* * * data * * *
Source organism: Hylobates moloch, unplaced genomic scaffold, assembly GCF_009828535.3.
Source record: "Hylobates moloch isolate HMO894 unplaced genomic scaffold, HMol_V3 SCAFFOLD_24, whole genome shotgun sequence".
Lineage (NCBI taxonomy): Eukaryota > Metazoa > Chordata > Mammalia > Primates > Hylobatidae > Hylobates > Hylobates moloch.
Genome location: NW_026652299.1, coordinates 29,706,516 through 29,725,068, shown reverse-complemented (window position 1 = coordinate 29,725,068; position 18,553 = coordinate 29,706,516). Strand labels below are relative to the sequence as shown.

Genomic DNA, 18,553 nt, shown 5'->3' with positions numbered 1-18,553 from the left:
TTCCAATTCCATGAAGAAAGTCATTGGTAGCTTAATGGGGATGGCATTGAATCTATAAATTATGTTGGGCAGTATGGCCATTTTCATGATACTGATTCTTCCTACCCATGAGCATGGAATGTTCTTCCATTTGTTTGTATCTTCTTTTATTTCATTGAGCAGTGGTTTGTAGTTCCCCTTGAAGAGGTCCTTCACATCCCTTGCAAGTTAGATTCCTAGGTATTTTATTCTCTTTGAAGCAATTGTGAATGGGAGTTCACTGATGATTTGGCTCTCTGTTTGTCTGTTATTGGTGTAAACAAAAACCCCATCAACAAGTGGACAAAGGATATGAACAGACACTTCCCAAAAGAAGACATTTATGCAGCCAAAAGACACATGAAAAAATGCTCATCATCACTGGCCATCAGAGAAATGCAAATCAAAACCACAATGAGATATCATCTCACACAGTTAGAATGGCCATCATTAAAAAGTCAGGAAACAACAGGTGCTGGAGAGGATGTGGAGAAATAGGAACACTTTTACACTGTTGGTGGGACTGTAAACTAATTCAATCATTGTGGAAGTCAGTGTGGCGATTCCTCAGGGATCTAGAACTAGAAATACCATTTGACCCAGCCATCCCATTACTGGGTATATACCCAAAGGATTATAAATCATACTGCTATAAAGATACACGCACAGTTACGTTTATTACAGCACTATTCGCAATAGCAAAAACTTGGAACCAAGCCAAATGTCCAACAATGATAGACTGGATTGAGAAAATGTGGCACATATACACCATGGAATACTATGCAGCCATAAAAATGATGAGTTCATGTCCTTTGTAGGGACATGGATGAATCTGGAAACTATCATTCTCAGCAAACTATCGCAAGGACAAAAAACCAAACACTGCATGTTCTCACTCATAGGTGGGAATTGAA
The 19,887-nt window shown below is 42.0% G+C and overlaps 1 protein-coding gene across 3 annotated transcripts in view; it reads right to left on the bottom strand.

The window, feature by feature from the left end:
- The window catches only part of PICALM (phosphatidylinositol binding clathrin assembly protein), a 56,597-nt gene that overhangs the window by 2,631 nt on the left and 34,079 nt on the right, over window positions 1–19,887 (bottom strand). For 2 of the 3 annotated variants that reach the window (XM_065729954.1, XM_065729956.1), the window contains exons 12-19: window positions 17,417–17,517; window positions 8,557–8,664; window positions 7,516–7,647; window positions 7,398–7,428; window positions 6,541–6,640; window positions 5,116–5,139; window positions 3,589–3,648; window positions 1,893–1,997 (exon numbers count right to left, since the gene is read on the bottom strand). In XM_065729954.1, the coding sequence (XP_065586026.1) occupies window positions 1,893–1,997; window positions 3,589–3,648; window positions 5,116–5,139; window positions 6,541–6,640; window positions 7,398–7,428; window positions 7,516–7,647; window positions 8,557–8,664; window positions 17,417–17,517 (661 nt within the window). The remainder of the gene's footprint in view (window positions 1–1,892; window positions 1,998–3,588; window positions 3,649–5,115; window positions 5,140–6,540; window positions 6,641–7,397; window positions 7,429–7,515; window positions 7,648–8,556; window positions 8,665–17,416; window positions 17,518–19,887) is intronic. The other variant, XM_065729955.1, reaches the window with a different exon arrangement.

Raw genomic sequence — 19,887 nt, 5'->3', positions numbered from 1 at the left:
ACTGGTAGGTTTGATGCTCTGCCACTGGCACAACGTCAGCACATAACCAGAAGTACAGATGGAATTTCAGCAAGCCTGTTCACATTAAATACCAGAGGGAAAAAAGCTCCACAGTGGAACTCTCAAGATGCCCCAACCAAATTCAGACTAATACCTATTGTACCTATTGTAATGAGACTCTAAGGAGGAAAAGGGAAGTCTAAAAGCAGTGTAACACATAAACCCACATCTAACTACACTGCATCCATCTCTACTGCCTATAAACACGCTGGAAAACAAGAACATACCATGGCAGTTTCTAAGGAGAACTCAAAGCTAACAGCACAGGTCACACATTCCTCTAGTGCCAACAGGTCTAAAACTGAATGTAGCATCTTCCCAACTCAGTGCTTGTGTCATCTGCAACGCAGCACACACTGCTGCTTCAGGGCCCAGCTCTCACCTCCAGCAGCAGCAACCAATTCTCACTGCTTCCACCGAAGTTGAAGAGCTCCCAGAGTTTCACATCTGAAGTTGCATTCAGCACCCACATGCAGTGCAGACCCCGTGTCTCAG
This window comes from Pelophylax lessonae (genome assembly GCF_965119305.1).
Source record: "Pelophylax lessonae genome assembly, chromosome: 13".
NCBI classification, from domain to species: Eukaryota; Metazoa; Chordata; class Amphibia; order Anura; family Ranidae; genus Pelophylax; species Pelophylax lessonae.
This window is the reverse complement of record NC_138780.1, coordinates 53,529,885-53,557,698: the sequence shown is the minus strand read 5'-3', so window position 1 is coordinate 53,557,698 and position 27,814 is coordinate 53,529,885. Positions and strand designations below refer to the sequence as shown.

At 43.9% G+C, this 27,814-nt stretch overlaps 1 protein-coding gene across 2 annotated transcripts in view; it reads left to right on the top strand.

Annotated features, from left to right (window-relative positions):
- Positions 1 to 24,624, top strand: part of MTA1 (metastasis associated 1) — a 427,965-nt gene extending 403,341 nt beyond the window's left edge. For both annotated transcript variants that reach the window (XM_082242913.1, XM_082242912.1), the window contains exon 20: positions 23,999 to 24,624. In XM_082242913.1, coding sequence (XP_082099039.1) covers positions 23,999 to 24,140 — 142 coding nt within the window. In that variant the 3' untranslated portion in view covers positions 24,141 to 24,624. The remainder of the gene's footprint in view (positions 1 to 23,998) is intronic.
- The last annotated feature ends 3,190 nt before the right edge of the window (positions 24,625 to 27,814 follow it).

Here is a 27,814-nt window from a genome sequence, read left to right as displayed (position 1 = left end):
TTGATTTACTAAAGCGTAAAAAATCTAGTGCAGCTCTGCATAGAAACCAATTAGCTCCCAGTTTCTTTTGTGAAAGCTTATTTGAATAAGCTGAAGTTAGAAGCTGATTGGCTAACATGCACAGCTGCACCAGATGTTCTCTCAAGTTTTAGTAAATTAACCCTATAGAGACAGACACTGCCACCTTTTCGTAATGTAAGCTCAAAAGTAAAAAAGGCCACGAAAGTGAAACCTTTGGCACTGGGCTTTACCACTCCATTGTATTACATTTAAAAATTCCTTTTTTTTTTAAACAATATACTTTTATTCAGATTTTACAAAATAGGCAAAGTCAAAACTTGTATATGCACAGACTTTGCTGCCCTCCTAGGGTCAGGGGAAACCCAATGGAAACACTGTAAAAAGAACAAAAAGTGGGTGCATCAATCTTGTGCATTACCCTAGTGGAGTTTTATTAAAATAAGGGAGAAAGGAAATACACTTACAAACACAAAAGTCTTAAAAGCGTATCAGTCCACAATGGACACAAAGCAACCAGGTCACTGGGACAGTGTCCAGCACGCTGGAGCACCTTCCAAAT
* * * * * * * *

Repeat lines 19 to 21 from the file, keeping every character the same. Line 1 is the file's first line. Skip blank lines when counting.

- The last annotated feature ends 3,190 nt before the right edge of the window (positions 24,625 to 27,814 follow it).

Here is a 27,814-nt window from a genome sequence, read left to right as displayed (position 1 = left end):
TTGATTTACTAAAGCGTAAAAAATCTAGTGCAGCTCTGCATAGAAACCAATTAGCTCCCAGTTTCTTTTGTGAAAGCTTATTTGAATAAGCTGAAGTTAGAAGCTGATTGGCTAACATGCACAGCTGCACCAGATGTTCTCTCAAGTTTTAGTAAATTAACCCTATAGAGACAGACACTGCCACCTTTTCGTAATGTAAGCTCAAAAGTAAAAAAGGCCACGAAAGTGAAACCTTTGGCACTGGGCTTTACCACTCCATTGTATTACATTTAAAAATTCCTTTTTTTTTTAAACAATATACTTTTATTCAGATTTTACAAAATAGGCAAAGTCAAAACTTGTATATGCACAGACTTTGCTGCCCTCCTAGGGTCAGGGGAAACCCAATGGAAACACTGTAAAAAGAACAAAAAGTGGGTGCATCAATCTTGTGCATTACCCTAGTGGAGTTTTATTAAAATAAGGGAGAAAGGAAATACACTTACAAACACAAAAGTCTTAAAAGCGTATCAGTCCACAATGGACACAAAGCAACCAGGTCACTGGGACAGTGTCCAGCACGCTGGAGCACCTTCCAAAT